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Release Date: October 31, 2014
Director: Dan Gilroy
MPAA Rating: R

In this day and age, it’s very easy for someone to take a video of an event and submit it for viewing, whether it’s via YouTube or on the evening news. For example, during an earthquake or tornado people will submit their footage, and if it’s deemed good enough to show, it’ll hit the airwaves. There it is, your video with your name appearing on screen. If you have just the right footage, a video on YouTube can become an overnight sensation.

Not everyone on the planet is out there randomly shooting video in the hopes of capturing lightning in a bottle. Yet there are people, such as freelance videographers, who will run around town at night, going from incident to incident, hoping to capture just the right footage to sell to the highest bidder. They are known as “Nightcrawlers,” and their profession is the subject of Dan Gilroy’s auspicious directorial debut Nightcrawler.

Lou Bloom (Jake Gyllenhaal) is a real go-getter. When he sets his sights on something, he will go after it. He’s a quick thinker, a fast talker, an adept learner, extremely resourceful and usually the smartest guy in the room. Currently in need of gainful employment, Lou is also an opportunistic petty thief, which is something that seems to get in the way of him being hired for anything. On top of all this, Lou is clearly a sociopath.

When we first meet Lou, he is caught attempting to pilfer some copper wiring. He brutally assaults the guard, makes off with his bounty and never gives a moment’s thought to what he did. Later, while aimlessly driving around town, he happens across an accident scene and notices a group of men swooping in to film it all. Intrigued, he does some research and begins to venture out on his own as a nightcrawler. The more he does it, the better he gets at it, and he becomes more bold and brazen as he begins to manipulate, infiltrate and orchestrate events to help him get that “money shot.”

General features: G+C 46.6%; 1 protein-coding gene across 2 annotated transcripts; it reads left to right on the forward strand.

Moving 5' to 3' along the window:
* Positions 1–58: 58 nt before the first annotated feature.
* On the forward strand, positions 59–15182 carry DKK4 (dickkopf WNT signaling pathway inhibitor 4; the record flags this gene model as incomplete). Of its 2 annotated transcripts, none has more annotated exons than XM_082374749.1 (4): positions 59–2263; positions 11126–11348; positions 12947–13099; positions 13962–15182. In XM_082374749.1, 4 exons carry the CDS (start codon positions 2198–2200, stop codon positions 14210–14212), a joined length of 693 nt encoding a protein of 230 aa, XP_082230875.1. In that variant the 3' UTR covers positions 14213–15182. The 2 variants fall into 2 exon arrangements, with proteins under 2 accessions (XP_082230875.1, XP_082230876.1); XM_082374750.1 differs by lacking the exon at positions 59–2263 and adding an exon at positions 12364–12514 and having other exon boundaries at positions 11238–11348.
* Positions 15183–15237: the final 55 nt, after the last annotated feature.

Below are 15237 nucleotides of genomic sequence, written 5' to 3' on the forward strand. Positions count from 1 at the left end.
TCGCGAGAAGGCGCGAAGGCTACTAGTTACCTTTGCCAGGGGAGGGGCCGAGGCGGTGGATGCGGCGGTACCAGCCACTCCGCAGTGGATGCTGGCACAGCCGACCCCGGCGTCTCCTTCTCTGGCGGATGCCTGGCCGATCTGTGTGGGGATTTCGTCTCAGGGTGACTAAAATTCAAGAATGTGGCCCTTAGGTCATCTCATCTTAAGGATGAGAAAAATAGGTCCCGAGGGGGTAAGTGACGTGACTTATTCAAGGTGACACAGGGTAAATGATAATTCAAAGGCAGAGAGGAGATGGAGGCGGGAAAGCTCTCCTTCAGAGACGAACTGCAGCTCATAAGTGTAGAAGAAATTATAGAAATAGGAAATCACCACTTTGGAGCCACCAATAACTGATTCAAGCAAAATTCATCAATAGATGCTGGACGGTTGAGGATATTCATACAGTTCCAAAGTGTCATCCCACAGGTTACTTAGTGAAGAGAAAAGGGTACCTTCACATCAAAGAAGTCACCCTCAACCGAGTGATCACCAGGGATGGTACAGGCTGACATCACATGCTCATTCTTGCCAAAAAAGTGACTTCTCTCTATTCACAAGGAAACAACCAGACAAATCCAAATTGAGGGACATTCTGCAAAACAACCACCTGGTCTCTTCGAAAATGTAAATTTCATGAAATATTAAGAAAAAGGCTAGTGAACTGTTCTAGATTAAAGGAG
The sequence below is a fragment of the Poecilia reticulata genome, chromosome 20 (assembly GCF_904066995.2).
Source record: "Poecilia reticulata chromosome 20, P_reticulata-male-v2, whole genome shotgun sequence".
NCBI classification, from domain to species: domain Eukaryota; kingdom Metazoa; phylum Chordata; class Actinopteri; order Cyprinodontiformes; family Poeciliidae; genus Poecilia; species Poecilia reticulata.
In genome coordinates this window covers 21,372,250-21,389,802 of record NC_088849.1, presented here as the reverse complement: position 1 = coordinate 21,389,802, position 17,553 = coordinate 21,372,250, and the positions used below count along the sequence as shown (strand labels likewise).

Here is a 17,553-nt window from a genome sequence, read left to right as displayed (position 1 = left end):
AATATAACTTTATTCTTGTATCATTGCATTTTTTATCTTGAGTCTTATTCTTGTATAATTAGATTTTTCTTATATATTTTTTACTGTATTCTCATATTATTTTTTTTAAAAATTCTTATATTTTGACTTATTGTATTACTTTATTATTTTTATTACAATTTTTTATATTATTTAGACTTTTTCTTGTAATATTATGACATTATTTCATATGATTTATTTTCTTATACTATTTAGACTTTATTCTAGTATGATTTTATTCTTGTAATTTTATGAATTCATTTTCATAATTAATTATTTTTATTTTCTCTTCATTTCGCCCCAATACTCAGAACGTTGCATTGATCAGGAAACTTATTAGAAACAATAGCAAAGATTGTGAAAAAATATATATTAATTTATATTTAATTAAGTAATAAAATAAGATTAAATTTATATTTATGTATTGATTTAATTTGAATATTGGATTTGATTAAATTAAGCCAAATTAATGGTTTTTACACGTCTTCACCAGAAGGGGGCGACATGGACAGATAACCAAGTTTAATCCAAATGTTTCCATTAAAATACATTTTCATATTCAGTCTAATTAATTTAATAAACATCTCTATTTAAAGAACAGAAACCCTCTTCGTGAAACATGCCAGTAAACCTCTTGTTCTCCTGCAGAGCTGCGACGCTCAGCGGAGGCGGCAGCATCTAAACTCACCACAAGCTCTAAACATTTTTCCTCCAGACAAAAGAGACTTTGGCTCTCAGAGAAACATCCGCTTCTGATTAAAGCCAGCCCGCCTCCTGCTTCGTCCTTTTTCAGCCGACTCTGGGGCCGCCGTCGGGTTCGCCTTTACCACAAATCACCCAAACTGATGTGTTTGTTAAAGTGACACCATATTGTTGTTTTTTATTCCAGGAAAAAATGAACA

Gyllenhaal completely disappears into this role, and this is easily one of his best performances to date. Bloom, while not cut from the same cloth as Travis Bickle, is very much the sort of antihero that you don’t feel any shame getting behind and rooting for. True, he does some unsavory things, but you can’t help but admire him for his gall and tenacity. Gyllenhall is mesmerizing and keeps you on your toes as you wonder just what Bloom is going do next, how is he going to react and just what is he thinking.

Rene Russo also stars as Nina, the program director at a local station who pays for Lou’s footage and, despite moral objections, airs his work. She’s a strong woman who is willing to take the hard road if it means bigger net gains. The two of them are great together, especially during an awkward dinner scene where they discuss, well more like Lou tells her, how things are going to be. The film also features great supporting turns from Bill Paxton as rival nightcrawler, Joe Loder, and Riz Ahmed as Rick, Lou’s assistant/intern. It’s a very interesting dynamic; there are characters who are clearly the good guys, but we still find ourselves rooting for the bad guy, Lou Bloom.

Written and directed by Dan Gilroy, who wrote The Bourne Legacy, proves to be a very capable director. The chases, the action set pieces and the dialogue scenes are all handled as though they were directed by a veteran. His screenplay is filled with rich dialogue, memorable, flesh-and-blood characters and great set pieces. The aforementioned dinner scene has as much potency as some of the pursuits that unfold during the film. Gilroy’s film is nicely photographed by Academy Award-winning cinematographer Robert Elswit, who captures Los Angeles at night in a very film-noir-like style. The film is well edited by John Gilroy and is backed by another solid score by James Newton Howard.

Nightcrawler is smart, satirical, sometimes funny, frequently surprising and will have you on the edge of your seat from beginning to end. It’s a great thriller that sticks with you long after the credits roll, and the next time you see some graphic footage on the news, you may find yourself just wondering who obtained that footage and how did they do it.   This is one of the best films of the year.

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